Matt Bahm is Director of the Conservation Research Program at the Institute for Applied Ecology. He received his BS in Wildlife and Fisheries Ecology from Oklahoma State University, MS in Biology from Sul Ross State University, and PhD in Wildlife Science from South Dakota State University. Matt’s PhD dissertation focused on developing methods for restoration of tall- and mid-grass prairie in the northern Great Plains, including research examining grassland bird response current restoration efforts to help improve management. He has conducted extensive research into management of invasive, exotic plant species to aid in restoration of native habitats. Matt worked as an Invasive Plant Ecologist for Sequoia and Kings Canyon National Parks, documenting and developing Integrated Pest Management strategies to manage invasive plants for the park’s roughly 895,000 acres. He was active in several local Weed Management Areas and worked with a variety of partners, including federal, state, nonprofits, and private landowners to accomplish invasive plant management efforts. Prior to coming to IAE, he also taught in the biology department’s at Gonzaga University and Montana Tech.
Matt has conducted research in a variety of ecosystems in the southwest, southeast, great plains, and Sierra Nevada, as well as the Pacific Northwest. His research interests are broadly based in native habitat restoration and enjoys conducting research that can directly aid land managers. He is active in several professional societies, including the Natural Areas Association, Society for Ecological Restoration, and recently completed a term as Chair of The Wildlife Society’s Wildlife and Habitat Restoration Working Group.
Matt indulges his academic interests as an Instructor in the Department of Integrative Biology at Oregon State University, where he mentors research students and teaches courses.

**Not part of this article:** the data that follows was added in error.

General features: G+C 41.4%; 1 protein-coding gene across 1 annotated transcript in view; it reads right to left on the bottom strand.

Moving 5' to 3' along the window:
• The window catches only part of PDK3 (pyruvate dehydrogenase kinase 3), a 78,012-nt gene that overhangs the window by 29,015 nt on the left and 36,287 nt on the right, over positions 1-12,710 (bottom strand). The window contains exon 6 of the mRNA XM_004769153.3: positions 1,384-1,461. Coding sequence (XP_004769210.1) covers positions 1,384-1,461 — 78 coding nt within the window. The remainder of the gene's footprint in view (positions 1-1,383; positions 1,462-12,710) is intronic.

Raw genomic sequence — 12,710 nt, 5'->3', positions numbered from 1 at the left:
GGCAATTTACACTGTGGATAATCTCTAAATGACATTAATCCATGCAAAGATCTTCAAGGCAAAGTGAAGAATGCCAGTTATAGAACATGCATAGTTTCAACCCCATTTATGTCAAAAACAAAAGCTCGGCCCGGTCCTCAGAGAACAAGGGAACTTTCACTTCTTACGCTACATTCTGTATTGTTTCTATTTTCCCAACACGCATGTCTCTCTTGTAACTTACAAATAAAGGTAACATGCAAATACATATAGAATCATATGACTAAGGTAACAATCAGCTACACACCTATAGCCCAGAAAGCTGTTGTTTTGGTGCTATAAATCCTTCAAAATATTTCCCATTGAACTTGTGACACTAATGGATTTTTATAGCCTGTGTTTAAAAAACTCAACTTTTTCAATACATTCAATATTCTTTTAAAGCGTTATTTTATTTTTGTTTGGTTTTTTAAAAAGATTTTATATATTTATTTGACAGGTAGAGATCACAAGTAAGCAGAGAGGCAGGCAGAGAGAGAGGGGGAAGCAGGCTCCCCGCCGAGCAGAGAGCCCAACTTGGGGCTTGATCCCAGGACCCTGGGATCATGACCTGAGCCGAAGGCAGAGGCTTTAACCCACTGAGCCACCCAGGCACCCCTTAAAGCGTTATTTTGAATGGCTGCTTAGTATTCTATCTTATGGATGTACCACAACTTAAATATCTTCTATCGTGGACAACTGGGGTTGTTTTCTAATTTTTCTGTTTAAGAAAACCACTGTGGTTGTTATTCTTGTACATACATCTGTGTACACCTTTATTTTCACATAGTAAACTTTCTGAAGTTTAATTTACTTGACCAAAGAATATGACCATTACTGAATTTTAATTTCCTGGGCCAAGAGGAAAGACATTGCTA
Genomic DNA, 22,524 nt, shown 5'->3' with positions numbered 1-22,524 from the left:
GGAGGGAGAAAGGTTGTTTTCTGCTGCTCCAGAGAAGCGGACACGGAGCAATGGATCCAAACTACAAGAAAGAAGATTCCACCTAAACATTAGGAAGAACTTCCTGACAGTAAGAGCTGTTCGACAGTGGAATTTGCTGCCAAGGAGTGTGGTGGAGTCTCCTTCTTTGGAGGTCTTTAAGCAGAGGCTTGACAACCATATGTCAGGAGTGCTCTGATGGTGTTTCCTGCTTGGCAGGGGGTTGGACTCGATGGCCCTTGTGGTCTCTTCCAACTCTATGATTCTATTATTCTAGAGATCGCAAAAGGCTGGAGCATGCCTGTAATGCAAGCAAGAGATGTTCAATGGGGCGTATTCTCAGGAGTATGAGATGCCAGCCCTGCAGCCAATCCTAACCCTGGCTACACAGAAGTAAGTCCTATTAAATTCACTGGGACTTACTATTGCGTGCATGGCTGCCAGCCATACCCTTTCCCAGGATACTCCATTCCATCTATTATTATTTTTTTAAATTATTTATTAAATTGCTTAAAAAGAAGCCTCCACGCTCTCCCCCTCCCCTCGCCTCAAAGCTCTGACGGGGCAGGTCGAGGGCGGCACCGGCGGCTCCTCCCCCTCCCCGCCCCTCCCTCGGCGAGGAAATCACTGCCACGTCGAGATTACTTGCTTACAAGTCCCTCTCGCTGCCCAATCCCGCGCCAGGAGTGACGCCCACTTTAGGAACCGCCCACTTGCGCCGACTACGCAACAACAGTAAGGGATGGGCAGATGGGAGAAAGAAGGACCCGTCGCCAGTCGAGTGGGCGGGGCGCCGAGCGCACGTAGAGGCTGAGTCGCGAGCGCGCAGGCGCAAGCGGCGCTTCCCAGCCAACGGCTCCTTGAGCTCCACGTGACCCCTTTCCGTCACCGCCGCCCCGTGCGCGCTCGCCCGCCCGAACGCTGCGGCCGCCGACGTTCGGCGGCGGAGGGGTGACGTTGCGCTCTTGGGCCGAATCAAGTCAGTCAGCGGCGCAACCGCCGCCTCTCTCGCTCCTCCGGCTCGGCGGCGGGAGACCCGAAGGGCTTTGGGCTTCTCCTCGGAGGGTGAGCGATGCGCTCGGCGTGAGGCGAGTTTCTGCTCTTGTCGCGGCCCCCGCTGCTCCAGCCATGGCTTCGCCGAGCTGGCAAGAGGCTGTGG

Gray, E.C, M.A. Bahm, R. Ferriel, and T.N. Kaye. In press. Testing germination methods and survival for a rare endemic, Barton’s raspberry (Rubus bartonianus M. Peck [Rosaceae]). Native Plants Journal.
Petix, M.I., M.A. Bahm, and T.N. Kaye. 2018. Development of techniques to improve coastal prairie restoration on the Clatsop Plains, Oregon. Natural Areas Journal 38:268-274.
Kaye, T.N., I.J. Sandlin, and M.A. Bahm. 2018. Seed dormancy and germination vary within and among species of milkweeds. AoB Plants 10:https://doi.org/10.1093/aobpla/ply018
Bahm, M. A., T. G. Barnes, and K. C. Jensen. 2015.Native grass establishment using Journey® herbicide. Natural Areas Journal 35:69-73.
Bahm, M. A., T. G. Barnes, and K. C. Jensen. 2014. Evaluation of herbicides for control of reed canarygrass (Phalaris arundinacea). Natural Areas Journal 34:459-464.
Barnes, T. G., S. J. DeMaso, and M. A. Bahm. 2013. The impact of three exotic, invasive grasses in the southeastern United States on wildlife. Invited contribution to a special issue of The Wildlife Society Bulletin 37:497-502.
Bahm, M. A., T. G. Barnes, and K. C. Jensen. 2011. Restoring native plant communities in smooth brome (Bromus inermis)-dominated grasslands. Invasive Plant Science and Management 4: 239-250.
Bahm, M. A., T. G. Barnes, and K. C. Jensen. 2011. Herbicide and Fire Effects on Smooth Brome (Bromus inermis) and Kentucky bluegrass (Poa pratensis) in invaded prairie remnants. Invasive Plant Science and Management 4:189-197.
Bahm, M. A. and T. G. Barnes. 2011. Native grass and forb response to pre-emergent treatment of imazapic and imazapyr. Natural Areas Journal 31:75-79.